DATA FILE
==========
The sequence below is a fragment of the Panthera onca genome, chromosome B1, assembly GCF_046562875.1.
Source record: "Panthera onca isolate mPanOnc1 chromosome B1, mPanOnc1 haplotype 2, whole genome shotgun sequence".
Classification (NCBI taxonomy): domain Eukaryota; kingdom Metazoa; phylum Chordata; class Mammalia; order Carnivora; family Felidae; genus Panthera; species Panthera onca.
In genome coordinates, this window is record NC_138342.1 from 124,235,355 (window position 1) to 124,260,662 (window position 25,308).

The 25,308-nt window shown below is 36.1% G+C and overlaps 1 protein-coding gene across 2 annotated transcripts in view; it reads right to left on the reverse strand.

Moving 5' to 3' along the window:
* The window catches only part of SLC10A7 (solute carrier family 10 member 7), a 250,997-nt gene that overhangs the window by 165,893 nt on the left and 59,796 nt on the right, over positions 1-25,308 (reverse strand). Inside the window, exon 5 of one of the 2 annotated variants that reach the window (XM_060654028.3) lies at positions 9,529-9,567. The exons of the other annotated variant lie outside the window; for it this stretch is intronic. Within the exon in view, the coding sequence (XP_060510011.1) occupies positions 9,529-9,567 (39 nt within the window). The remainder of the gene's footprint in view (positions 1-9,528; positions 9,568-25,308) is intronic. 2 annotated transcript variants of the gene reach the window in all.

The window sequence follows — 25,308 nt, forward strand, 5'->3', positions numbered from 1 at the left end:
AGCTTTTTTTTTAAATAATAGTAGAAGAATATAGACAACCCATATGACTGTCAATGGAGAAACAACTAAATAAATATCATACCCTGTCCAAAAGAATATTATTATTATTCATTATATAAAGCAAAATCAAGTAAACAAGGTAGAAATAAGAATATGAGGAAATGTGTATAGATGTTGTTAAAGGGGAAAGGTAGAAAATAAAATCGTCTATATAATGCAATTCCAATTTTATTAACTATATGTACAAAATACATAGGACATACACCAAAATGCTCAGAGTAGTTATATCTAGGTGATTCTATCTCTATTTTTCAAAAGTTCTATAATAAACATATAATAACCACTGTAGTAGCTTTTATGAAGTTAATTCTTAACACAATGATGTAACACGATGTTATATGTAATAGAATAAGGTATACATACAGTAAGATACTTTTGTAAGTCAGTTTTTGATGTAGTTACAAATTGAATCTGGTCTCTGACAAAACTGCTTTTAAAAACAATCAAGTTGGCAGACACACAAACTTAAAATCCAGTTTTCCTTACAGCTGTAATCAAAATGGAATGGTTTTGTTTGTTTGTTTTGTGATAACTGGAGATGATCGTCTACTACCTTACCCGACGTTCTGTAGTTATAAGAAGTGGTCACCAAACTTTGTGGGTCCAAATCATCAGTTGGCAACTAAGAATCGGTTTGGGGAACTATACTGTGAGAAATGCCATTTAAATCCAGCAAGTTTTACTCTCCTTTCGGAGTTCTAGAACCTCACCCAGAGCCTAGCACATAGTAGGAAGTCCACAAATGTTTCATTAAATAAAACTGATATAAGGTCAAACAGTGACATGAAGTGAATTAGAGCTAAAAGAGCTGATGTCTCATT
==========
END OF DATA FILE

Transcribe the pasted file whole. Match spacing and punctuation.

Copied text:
The sequence below is a fragment of the Panthera onca genome, chromosome B1, assembly GCF_046562875.1.
Source record: "Panthera onca isolate mPanOnc1 chromosome B1, mPanOnc1 haplotype 2, whole genome shotgun sequence".
Classification (NCBI taxonomy): domain Eukaryota; kingdom Metazoa; phylum Chordata; class Mammalia; order Carnivora; family Felidae; genus Panthera; species Panthera onca.
In genome coordinates, this window is record NC_138342.1 from 124,235,355 (window position 1) to 124,260,662 (window position 25,308).

The 25,308-nt window shown below is 36.1% G+C and overlaps 1 protein-coding gene across 2 annotated transcripts in view; it reads right to left on the reverse strand.

Moving 5' to 3' along the window:
* The window catches only part of SLC10A7 (solute carrier family 10 member 7), a 250,997-nt gene that overhangs the window by 165,893 nt on the left and 59,796 nt on the right, over positions 1-25,308 (reverse strand). Inside the window, exon 5 of one of the 2 annotated variants that reach the window (XM_060654028.3) lies at positions 9,529-9,567. The exons of the other annotated variant lie outside the window; for it this stretch is intronic. Within the exon in view, the coding sequence (XP_060510011.1) occupies positions 9,529-9,567 (39 nt within the window). The remainder of the gene's footprint in view (positions 1-9,528; positions 9,568-25,308) is intronic. 2 annotated transcript variants of the gene reach the window in all.

The window sequence follows — 25,308 nt, forward strand, 5'->3', positions numbered from 1 at the left end:
AGCTTTTTTTTTAAATAATAGTAGAAGAATATAGACAACCCATATGACTGTCAATGGAGAAACAACTAAATAAATATCATACCCTGTCCAAAAGAATATTATTATTATTCATTATATAAAGCAAAATCAAGTAAACAAGGTAGAAATAAGAATATGAGGAAATGTGTATAGATGTTGTTAAAGGGGAAAGGTAGAAAATAAAATCGTCTATATAATGCAATTCCAATTTTATTAACTATATGTACAAAATACATAGGACATACACCAAAATGCTCAGAGTAGTTATATCTAGGTGATTCTATCTCTATTTTTCAAAAGTTCTATAATAAACATATAATAACCACTGTAGTAGCTTTTATGAAGTTAATTCTTAACACAATGATGTAACACGATGTTATATGTAATAGAATAAGGTATACATACAGTAAGATACTTTTGTAAGTCAGTTTTTGATGTAGTTACAAATTGAATCTGGTCTCTGACAAAACTGCTTTTAAAAACAATCAAGTTGGCAGACACACAAACTTAAAATCCAGTTTTCCTTACAGCTGTAATCAAAATGGAATGGTTTTGTTTGTTTGTTTTGTGATAACTGGAGATGATCGTCTACTACCTTACCCGACGTTCTGTAGTTATAAGAAGTGGTCACCAAACTTTGTGGGTCCAAATCATCAGTTGGCAACTAAGAATCGGTTTGGGGAACTATACTGTGAGAAATGCCATTTAAATCCAGCAAGTTTTACTCTCCTTTCGGAGTTCTAGAACCTCACCCAGAGCCTAGCACATAGTAGGAAGTCCACAAATGTTTCATTAAATAAAACTGATATAAGGTCAAACAGTGACATGAAGTGAATTAGAGCTAAAAGAGCTGATGTCTCATT